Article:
One of the key factors behind the priceincreases is the demand in the retail market. DeBeers calculated that Chinese demand grew by25% in 2010 and this was supported by a 31%increase from India. The US market also beatexpectations with a full year growth of 7%. Charles Stanley's view is that "both the roughand polished diamond markets should continueto enjoy stable rising prices over the medium tolong term." This underpins their long termpositive view on both the commodity and thecompanies that offer investors exposure to thisasset class, offering an alternative orcomplementary investment to equities.The strength of the price of diamonds as acommodity has also had its effect in the auctionroom. James Nicholson is the international headof the jewellery and precious stones division ofauctioneers, and Cripps Harries Hallclient,Dreweatts. James explains that "so far 2011 hasseen a huge demand for good quality antiqueand period jewellery. Antique jewelleryrepresents an alternative home for cash in arecession when cash deposits yield next tonothing. Jewellery and diamonds in particularrepresent 'portable wealth' in a world-widecurrency."According to Dreweatts, there is a particularlystrong market for 18th and 19th century jewelleryas well as Edwardian and Art Deco examples.Dreweatts report that sale room prices for suchitems are up over 10% in the last 18 months onthe basis of supply and demand.Modern jewellery on the other hand has notfared so well. James explains, "retailers, to coverBond Street overheads of running anestablishment, will mark up prices by four to fivetimes what might be achieved in the auctionroom. It is a bit like buying a brand new BMWsports car from a dealer and then taking it backtwo months later when you will be lucky to gettwo thirds of the price paid."Investment in a commodity like diamonds is forthe 'sophisticated investor', says Cripps' privateclient partner Chris Wilkinson "increasingly indiversified total return portfolios, depending onthe client's appetite for risk, a modestproportion of the portfolio may be investedthrough a special purpose investment vehiclemore directly in commodities than in the past.However, direct investment in commodities byindividuals is not for the faint hearted, witnessthe dramatic rise and fall in the value of silverover the last 18 months."'Portable wealth', as described by JamesNicholson, in the form of diamond basedjewellery has its attractions in recessionarytimes, representing an alternative to cashdeposits and being a 'worldwide currency'. Italso benefits from favorable UK tax rules. "Forcapital gains tax," says Roger Holman senior taxmanager at Cripps, "investing in individual itemsof 'portable wealth' can be attractive in so far asany gain made on an item sold for less than£6,000 is exempt from tax and any gain on anitem sold for less than £15,000 will attract areduced rate of capital gains tax."However, there are risks and James Nicholson'sadvice is that the reason for purchase shouldprimarily be for the joy of owning and wearing abeautiful item. They are what is known as'passion investments' and what better exampleof that could there be than the illustrateddiamond and emerald locket given by the Dukeof Wellington to Lady Salisbury which wasrecently sold at Dreweatts auction atDonnington Priory.the diamondmarket hasbegun 2011withunabatedenthusiasmwith theroughdiamondmarket inthe firstquarterseeing pricerises up to 25%CRIPPSLIFE9FIND OUT MOREFor more informationon any points raisedin this article pleasecontact:Chris WilkinsonPartnerT:01892 506 184E:firstname.lastname@example.orgAn emerald and diamond heart locket pendant, dated 1851, agift from Arthur Duke of Wellington to his lifelong friend MaryCatherine Stanley, Countess of Derby, Marchioness of Salisbury,Estimate £3,000 - 5,000.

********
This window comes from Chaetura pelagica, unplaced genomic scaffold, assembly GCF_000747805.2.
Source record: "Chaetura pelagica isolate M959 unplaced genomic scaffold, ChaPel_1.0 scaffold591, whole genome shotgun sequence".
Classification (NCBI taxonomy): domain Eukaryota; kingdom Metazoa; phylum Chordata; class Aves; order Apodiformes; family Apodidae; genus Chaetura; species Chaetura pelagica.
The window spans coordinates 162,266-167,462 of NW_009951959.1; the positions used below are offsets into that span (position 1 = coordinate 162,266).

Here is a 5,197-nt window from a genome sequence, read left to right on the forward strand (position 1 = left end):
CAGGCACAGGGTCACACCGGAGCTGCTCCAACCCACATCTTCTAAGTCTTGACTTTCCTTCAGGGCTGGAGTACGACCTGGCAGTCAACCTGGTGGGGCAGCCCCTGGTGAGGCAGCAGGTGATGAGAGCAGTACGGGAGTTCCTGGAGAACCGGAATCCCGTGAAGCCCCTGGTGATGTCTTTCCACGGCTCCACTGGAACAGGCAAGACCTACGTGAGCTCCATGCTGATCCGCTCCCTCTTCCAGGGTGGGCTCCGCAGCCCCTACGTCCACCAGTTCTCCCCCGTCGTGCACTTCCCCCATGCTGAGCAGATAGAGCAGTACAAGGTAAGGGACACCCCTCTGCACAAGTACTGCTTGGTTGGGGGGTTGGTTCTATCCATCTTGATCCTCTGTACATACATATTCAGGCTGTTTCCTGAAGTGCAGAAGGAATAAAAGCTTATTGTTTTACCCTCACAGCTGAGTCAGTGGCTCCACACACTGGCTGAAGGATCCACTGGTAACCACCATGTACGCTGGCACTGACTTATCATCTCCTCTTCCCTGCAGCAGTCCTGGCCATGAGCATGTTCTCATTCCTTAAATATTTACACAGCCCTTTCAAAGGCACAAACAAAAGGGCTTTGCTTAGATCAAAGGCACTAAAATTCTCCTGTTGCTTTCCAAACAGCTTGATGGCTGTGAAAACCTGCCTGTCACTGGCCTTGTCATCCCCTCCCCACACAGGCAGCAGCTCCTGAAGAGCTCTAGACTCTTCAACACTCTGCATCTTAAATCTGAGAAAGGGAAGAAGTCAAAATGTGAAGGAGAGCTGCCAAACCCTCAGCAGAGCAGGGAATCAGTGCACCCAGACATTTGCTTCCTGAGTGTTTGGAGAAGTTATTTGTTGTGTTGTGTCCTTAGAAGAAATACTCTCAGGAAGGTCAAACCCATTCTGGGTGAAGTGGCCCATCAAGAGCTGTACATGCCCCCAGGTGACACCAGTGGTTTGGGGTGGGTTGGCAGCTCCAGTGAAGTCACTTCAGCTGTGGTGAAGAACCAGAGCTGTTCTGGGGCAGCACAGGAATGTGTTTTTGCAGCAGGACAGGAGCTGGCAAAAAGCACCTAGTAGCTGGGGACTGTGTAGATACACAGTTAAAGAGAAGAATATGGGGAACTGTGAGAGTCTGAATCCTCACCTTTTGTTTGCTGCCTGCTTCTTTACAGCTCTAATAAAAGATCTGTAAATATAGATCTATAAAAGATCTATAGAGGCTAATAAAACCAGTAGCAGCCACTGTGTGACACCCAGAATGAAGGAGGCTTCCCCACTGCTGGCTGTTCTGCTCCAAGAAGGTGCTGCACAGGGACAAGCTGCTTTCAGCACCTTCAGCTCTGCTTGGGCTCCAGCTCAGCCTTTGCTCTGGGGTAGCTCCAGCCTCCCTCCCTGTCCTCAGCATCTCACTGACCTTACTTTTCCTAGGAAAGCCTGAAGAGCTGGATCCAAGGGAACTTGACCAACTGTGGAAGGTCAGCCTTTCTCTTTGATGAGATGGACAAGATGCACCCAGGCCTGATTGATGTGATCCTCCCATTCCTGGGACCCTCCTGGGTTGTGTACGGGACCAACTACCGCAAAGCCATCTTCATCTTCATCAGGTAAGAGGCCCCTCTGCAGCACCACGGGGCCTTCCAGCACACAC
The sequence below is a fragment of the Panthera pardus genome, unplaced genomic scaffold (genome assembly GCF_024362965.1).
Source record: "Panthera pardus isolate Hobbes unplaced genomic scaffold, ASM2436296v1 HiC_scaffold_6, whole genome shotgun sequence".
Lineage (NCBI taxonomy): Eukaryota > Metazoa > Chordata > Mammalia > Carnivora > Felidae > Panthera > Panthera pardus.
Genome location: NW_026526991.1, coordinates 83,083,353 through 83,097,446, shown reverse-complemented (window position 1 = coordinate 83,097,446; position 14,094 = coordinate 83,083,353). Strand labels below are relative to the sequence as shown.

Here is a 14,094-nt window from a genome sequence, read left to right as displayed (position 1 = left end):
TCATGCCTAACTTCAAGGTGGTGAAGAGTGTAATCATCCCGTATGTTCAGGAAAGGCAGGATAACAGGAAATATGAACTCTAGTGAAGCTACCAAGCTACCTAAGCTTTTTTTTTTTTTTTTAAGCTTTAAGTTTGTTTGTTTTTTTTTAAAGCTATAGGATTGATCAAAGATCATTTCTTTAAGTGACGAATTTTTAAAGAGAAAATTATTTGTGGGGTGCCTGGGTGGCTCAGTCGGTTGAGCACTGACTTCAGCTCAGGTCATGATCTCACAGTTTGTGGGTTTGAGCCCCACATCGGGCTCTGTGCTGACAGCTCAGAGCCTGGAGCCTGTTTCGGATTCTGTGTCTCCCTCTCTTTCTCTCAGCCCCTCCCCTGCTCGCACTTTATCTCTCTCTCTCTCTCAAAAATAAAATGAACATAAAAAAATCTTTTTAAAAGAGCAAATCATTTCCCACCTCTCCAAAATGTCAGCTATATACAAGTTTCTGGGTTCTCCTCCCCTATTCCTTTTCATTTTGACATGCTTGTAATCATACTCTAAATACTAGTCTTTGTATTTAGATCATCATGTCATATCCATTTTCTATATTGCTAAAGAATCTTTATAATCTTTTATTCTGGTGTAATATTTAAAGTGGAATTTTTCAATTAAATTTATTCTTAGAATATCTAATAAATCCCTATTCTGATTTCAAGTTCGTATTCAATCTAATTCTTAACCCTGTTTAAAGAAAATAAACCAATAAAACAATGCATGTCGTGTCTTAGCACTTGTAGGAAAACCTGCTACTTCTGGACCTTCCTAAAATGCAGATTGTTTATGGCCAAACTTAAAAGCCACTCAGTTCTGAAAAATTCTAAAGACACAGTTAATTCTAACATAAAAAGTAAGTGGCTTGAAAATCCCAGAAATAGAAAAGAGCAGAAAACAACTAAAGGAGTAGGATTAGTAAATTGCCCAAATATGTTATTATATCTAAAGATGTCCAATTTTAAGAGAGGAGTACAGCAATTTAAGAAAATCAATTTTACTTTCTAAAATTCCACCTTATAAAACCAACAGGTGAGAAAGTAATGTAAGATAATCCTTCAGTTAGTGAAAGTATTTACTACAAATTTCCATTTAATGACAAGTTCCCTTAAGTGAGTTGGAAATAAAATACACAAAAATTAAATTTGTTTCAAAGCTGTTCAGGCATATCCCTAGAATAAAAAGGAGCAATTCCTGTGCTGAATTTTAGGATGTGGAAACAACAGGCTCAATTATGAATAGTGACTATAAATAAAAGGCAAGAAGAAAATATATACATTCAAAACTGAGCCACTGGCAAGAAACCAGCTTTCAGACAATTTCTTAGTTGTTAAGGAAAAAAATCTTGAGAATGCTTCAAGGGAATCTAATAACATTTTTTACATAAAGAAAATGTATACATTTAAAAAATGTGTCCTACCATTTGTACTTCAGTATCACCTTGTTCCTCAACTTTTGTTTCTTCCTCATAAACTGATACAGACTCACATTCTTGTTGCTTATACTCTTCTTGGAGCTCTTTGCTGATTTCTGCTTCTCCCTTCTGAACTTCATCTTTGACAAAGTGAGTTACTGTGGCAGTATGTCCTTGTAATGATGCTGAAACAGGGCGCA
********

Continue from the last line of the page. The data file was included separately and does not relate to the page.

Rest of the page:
FIND OUT MORECamilla Beamish Solicitor T:01892 506 128E:email@example.comIf you would likefurther advice pleasecontact:onthe abolition of thedefault retirement ageHow is the law going to change?By abolishing the default retirement age (DRA),meaning employees cannot be forced to retire justbecause they have reached 65.What are the reasons for this change?Demographic changes mean that the population isageing and evidence indicates many people are notsaving enough to live comfortably in retirement. Byworking for longer, they will have the opportunity tobuild up retirement savings. In addition, the DRAhas been challenged as being inherentlydiscriminatory and unfair.If my employer has already served me withnotice of retirement is this still effective?If you are or will be 65 (or reach your company'snormal retirement age) before 1 October 2011, andyour employer has served you with notice ofretirement on or before 5 April 2011 and followedthe DRA procedure the notice will be effective.Under the DRA rules, an employer could give anemployee a maximum of 12 months' and aminimum of 6 months' notice of their retirement.Assuming my notice of retirement underthe DRA is effective can I make a requestto continue working beyond the proposedretirement date?You may request the retirement date be put back atany time between three and six months before theproposed retirement date. If your employer agreesto an extension, they are only likely to agree to arevised date of retirement that is six months or lessafter the proposed date. The reason for this isbecause any longer period would require theretirement process to be started again, which theemployer cannot now do.Can my employer continue to operate acompulsory retirement age after 1October 2011?Yes, but only if they can show that it is a'proportionate means of achieving a legitimateaim'. Employers will need to show that they haveweighed up the discriminatory effect of a fixedretirement age against the benefit achieved by thebusiness and that they have considered whetherthere is a less or non discriminatory way of achievingthe desired aim. Most employers are likely to find itdifficult to objectively justify a compulsoryretirement age.If I have already indicated to my employerthat I will retire on my 65th birthday can Ichange my mind now?If you have given formal written notice to leave onthat date, then your employer does not have toallow you to withdraw that notice. If the notice hasnot been given formally, it may be possible tochange your mind. Can my employer ask me when I plan toretire?Your employer should not ask you direct questionsabout your retirement plans if they want to avoid apossible claim for age discrimination. Generalquestions about your future plans are permissible,for example in the context of business planning oras part of a discussion about your career objectives.If you bring up the subject of retirement then theycan ask you about your plans. Can my employer stop providing me withbenefits such as private medicalinsurance, permanent health insurance orlife assurance just because I have reachedthe age of 65?Yes. These benefits will be exempt from the principle ofequal treatment on age grounds. Employers will be able to stop providing these benefits once you have reached the current state pension age of 65, even if you decide to continue working.From 1October2011employerswill nolonger beable todismiss theiremployeesjust becausethey havereached theage of 6510CRIPPSLIFEiQ&A